All this talk about water quality and erosion appears to be of little use to the landowner, unless one know what to look for and what can be done to make a difference. Erosion is a major contributor to reduced water quality. Erosion can release excessive nutrients and contaminants into the stream causing a number of problems for living things that lives in and around the stream including us. Erosion also causes stream temperature to rise that harms trout and loss of sunlight that harms underwater plants. Human activity is a cause of erosion but it can be difficult to connect the lines between the action as the cause of the erosion. A major cause of erosion on stream banks and around lakes is the cutting of vegetation, including everything from small plants to large trees. When we remove the root systems of these plants there is no longer anything holding the soil of the shoreline together. While this may look clean and manicured, it leaves your property vulnerable to constant erosion. The clean manicured acreage will start to disappear, eroding into the water. In addition to removing vegetation dredging and construction also lead to erosion.
Signs of Erosion
- In order to deal with on-going erosion it is important to first identify erosion using the tell-tale signs:
- Large areas of bare soil: areas completely void of plants on a streambank or lakeshore are areas of erosion.
- Gullies (large and small) caused by overland runoff: gullies suggest excessive water moving on top of the ground. When gullies form the missing soil that used to fill the gully has washed away. As the speed that water moves through the gully is increased additional erosion will occur in future rain events.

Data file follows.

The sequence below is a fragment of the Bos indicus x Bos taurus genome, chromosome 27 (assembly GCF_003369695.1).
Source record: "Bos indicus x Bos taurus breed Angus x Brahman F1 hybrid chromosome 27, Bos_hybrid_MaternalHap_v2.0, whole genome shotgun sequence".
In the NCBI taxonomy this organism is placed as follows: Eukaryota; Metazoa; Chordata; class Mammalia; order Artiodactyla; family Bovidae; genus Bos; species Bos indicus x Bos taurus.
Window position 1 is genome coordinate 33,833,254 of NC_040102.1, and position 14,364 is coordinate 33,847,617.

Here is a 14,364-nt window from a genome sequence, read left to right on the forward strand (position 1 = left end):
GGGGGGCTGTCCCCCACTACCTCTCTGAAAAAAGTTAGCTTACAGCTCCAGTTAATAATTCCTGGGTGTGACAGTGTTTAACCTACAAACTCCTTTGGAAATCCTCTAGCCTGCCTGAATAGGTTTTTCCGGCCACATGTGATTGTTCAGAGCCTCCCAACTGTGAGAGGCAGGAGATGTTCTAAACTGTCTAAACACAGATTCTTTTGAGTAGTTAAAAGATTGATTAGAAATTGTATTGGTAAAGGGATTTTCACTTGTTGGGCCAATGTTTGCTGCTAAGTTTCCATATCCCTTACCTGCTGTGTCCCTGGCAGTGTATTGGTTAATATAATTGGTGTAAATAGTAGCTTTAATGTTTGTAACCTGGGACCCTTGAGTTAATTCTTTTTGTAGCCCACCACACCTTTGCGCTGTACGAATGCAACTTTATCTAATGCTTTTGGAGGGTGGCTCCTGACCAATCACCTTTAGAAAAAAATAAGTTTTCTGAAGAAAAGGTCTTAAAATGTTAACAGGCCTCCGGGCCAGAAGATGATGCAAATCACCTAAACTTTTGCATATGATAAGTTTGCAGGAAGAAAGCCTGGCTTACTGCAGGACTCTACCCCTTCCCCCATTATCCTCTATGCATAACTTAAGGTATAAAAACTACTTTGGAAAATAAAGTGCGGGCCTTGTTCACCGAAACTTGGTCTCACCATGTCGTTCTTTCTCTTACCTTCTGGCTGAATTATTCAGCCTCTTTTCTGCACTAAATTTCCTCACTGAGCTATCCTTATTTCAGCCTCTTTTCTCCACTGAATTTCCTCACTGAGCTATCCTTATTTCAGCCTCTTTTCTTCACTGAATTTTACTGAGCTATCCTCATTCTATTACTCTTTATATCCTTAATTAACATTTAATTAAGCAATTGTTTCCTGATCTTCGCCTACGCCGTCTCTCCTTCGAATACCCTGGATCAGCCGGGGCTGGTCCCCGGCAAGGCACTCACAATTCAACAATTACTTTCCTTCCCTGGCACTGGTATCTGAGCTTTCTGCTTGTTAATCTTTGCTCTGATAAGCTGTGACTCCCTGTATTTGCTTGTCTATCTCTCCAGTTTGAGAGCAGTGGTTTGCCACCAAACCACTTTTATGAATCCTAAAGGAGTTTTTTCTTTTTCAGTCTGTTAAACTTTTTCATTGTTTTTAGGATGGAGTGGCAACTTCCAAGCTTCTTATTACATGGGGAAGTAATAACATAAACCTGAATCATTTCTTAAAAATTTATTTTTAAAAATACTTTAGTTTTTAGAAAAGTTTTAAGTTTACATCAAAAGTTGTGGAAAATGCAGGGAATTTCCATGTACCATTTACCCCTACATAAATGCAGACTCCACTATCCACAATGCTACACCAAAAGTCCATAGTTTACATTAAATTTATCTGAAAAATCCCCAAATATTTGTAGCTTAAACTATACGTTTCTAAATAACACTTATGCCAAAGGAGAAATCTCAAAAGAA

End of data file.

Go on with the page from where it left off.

- Noticeable receding shoreline over a period of time: If you streambank seems to be moving, it probably is. Search for other signs of erosion and realize there is action you can take to keep your land.
- Exposed roots or leaning trees on a shoreline or streambank: most plants don’t have roots above ground. If you can see roots or a tree is leaning, erosion is occurring.
- Very cloudy water or turbidity in a stream: dirty water is a product of erosion. The cloudiness you see is soil washing down stream.
- Excessive deposition of sediment on a streambank: heavier sediment like sand will drop out of the water faster than smaller particles like silt or clay. When you see piling up of sand on the edge of a bend in the stream that is evidence of upstream erosion.
- Very wide and shallow stream: As a stream carries large amounts of sediment it will eventually slow and drop the particles. As particles like sand fill the stream the stream will widen and flow very shallow. This is evidence of erosion from upstream.
These are some of the signs any landowner can use to evaluate the stream or drain that runs through their property. Stay tuned to the articles in the Simple Steps section to find out what one can do to stop the erosion. You can also contact Allegan Conservation District (269) 673-8965 to discuss issues of erosion on your property. If you live in the Rabbit River Watershed you may also find matching funds to help complete projects to stop erosion on your property or farm. Agricultural producers can also contact the NRCS to find out about possible programs in the Farm Bill that can help them.